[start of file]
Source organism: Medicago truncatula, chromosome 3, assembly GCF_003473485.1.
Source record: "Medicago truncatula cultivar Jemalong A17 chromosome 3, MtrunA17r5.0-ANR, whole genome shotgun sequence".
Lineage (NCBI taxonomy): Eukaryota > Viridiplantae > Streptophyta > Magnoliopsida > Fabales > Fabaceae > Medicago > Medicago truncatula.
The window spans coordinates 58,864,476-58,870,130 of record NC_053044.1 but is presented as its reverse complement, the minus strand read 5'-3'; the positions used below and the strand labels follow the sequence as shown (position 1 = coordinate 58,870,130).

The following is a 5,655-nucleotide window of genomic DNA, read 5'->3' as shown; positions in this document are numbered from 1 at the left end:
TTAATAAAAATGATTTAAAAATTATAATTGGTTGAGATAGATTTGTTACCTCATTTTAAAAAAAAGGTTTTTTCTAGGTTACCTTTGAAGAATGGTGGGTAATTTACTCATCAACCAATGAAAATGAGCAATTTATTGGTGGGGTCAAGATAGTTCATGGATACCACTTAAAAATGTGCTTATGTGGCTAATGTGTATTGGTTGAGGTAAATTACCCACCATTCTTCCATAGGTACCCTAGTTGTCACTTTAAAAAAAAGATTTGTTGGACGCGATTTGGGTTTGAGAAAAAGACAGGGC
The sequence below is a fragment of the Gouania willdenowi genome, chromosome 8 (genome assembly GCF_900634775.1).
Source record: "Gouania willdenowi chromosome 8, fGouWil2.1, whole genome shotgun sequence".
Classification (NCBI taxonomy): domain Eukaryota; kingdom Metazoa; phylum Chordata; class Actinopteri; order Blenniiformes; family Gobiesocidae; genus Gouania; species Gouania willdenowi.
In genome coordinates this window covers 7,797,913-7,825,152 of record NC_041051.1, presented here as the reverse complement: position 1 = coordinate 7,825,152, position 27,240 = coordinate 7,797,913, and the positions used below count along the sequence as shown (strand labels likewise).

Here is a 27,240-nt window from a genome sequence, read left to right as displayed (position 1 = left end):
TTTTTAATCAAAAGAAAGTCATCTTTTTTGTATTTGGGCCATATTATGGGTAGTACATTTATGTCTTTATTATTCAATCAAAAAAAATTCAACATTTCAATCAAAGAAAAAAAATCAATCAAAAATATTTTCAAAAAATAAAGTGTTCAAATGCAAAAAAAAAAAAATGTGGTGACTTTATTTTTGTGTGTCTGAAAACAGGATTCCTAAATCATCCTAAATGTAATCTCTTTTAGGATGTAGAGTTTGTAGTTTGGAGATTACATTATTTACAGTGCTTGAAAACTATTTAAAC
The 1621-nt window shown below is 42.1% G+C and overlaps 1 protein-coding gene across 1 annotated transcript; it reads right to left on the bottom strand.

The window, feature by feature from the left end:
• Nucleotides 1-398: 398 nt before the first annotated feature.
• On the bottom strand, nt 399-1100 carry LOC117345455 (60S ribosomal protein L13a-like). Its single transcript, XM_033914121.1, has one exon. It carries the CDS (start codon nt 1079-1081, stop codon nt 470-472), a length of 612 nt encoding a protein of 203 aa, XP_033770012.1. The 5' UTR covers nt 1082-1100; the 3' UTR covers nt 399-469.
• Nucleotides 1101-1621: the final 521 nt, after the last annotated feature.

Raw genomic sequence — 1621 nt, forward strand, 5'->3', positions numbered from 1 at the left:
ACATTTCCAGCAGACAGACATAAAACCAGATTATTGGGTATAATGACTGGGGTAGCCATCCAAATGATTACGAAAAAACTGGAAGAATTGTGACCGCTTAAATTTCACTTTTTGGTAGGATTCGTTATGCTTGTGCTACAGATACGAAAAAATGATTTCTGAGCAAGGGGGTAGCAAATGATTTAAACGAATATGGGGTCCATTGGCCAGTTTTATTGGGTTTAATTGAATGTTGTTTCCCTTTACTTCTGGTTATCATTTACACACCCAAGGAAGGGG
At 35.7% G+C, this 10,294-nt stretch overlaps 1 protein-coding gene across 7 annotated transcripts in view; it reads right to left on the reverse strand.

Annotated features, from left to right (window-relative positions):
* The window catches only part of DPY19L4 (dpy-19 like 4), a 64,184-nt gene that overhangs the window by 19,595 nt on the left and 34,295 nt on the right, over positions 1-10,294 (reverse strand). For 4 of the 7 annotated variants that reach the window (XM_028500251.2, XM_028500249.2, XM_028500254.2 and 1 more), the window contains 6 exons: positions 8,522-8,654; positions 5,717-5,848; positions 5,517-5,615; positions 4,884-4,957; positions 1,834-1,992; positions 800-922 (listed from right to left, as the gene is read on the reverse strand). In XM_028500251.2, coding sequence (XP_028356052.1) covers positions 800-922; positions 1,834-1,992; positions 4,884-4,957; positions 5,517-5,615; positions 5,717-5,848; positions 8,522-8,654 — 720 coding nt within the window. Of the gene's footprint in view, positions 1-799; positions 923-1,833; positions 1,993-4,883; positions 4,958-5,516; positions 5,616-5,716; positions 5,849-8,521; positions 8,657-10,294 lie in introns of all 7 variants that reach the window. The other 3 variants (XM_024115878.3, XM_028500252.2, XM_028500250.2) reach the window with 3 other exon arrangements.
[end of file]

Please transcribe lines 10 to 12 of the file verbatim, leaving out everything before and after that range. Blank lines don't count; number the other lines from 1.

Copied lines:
In genome coordinates this window covers 7,797,913-7,825,152 of record NC_041051.1, presented here as the reverse complement: position 1 = coordinate 7,825,152, position 27,240 = coordinate 7,797,913, and the positions used below count along the sequence as shown (strand labels likewise).

Here is a 27,240-nt window from a genome sequence, read left to right as displayed (position 1 = left end):
TTTTTAATCAAAAGAAAGTCATCTTTTTTGTATTTGGGCCATATTATGGGTAGTACATTTATGTCTTTATTATTCAATCAAAAAAAATTCAACATTTCAATCAAAGAAAAAAAATCAATCAAAAATATTTTCAAAAAATAAAGTGTTCAAATGCAAAAAAAAAAAAATGTGGTGACTTTATTTTTGTGTGTCTGAAAACAGGATTCCTAAATCATCCTAAATGTAATCTCTTTTAGGATGTAGAGTTTGTAGTTTGGAGATTACATTATTTACAGTGCTTGAAAACTATTTAAAC